gas shortages

Its really cold in the labs tonight ( i think its bc of a gas shortage in LA???) so its hard to concentrate on commissions and eccc prep so here’s the Titles I did for the Taako’s costume pic. 

I plan on coloring and maybe animating a few of them later or doing actual title cards but tonight I need to jump into a pot of coffee and live in it brrbrbrrbrbrrrrrrr

(woops. Someone pointed out that I wrote candlelights and not candlenights. Oopsa doopsa)

Sorry again, I know this is a rape advocacy blog, but nothing is more important because I don’t care if your a housewife, waitress, scientist or car mechanic, your survival is going to be dependent on getting really 

FINANCIALLY WOKE and FAST

because you deserve the same education and opportunities to survive that any rich white man already knows.  

Our economy is going to flourish “bigly” for about a year to two years.  Everyone is going to spending lavishly, yatches and caviar and then one shitty day the stock market is going to plummet. And then the next day, it’s going to plummet even worse.  

The Govt/Feds will immediately close the stock exchange and banks and that unused credit line on your credit cards will disappear overnight. 

NOW you must understand THEY MUST DO THIS to stop the bleeding. But YOU are still screwed and this is how you can minimize being screwed.

BANK RESERVES?  

All of us give our paychecks to the banks and they give us a bunch of numbers. It use to be that Banks were required to hold 20% in reserves and they loan out to make money on the other 80%.  The theory is that only a few people today will withdraw their money.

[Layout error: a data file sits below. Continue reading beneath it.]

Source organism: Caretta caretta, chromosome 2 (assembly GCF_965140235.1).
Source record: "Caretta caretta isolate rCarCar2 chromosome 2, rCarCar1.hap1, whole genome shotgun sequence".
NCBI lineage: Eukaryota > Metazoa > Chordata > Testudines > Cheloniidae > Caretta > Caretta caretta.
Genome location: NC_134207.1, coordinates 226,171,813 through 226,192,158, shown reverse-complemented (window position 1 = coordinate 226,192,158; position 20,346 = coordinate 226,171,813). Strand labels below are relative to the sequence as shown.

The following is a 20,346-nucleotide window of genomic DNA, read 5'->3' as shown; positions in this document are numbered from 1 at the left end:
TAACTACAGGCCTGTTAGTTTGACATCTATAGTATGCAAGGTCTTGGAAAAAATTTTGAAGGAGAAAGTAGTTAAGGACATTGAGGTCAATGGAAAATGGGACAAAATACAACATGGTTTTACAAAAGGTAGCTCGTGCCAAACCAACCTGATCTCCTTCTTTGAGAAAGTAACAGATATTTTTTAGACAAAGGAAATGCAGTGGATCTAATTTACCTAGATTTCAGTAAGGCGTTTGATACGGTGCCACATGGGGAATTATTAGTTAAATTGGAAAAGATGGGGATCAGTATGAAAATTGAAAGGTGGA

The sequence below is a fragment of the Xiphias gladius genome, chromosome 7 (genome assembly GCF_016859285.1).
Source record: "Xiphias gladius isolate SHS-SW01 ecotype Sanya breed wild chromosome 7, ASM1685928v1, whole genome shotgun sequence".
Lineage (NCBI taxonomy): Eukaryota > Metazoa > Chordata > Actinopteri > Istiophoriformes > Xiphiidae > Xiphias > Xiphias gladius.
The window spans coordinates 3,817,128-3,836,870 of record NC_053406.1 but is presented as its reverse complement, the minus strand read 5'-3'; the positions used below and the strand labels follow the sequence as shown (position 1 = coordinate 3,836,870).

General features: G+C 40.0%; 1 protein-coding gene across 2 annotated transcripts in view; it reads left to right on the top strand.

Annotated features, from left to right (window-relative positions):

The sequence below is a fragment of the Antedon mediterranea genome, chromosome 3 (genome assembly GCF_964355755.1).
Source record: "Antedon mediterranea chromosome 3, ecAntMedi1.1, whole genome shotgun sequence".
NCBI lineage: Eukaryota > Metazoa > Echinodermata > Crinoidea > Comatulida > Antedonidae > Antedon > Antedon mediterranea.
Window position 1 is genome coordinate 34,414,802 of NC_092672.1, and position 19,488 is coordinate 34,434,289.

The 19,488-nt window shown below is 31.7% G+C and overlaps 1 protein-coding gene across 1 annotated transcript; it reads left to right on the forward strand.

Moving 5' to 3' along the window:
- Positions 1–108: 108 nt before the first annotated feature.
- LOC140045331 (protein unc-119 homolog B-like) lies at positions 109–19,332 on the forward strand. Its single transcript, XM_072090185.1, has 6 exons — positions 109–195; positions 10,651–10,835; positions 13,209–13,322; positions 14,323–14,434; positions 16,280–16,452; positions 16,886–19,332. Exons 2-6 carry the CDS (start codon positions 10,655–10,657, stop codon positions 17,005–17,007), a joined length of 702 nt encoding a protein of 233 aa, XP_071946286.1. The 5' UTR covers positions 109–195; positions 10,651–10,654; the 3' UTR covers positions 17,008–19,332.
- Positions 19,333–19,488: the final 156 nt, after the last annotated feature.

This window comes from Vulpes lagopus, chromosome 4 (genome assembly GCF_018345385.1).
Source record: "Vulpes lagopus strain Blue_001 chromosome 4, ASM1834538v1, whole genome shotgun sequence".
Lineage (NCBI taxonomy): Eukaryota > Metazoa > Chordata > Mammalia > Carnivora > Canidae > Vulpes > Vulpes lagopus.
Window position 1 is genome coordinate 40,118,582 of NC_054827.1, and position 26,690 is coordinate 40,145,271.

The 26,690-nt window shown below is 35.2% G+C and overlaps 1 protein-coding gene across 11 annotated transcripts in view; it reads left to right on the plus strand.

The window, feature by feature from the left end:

BUT when financial markets collapse, EVERYONE shows up at the bank wanting to get their checking and savings in cold hard cash.  The terminology is “A Run on the Banks.”  

THE BANK DOESN’T HAVE ALL YOUR MONEY.  

Keep reading

please for all of you that don’t know, mexico is currently under a very difficult situation of gas shortage in which absolutely NO gas stations have any at all. and lucky for us who live in the border can buy some but that means million others who can’t cross or dont have the time to stay in a line for 4 or 6 hours to cross and other 3 to get back. please just know of what the mexican government is making us go through right now. the gas increased 20% in price that not even a week’s minimum salary is enough to fill half a tank. some people have stopped going to work or studying because they live way too far, something that will later affect our economy incredibly.

the government is fucking us all up and the people are protesting the bad way by stealing from non-government markets and destroying other people’s cars. 

please spread the word of what us mexicans are currently facing!!

twitter.com
BurbankPD on Twitter: "Natural gas shortage means @BurbankCA might have #poweroutages. @BurbankH2OPower has up-to-date info. @VerdugoAlert https://t.co/CAbHvfqR6f"

Heads up to Burbank digital artists and animators– you might want to invest in a battery backup to give you time to save files and close programs safely. This summer might suck in our area 😩 Mine gives me about 5 minutes of juice for my computer which has saved my butt a few times when we lost power. This also can help prevent corrupted files caused by sudden power loss.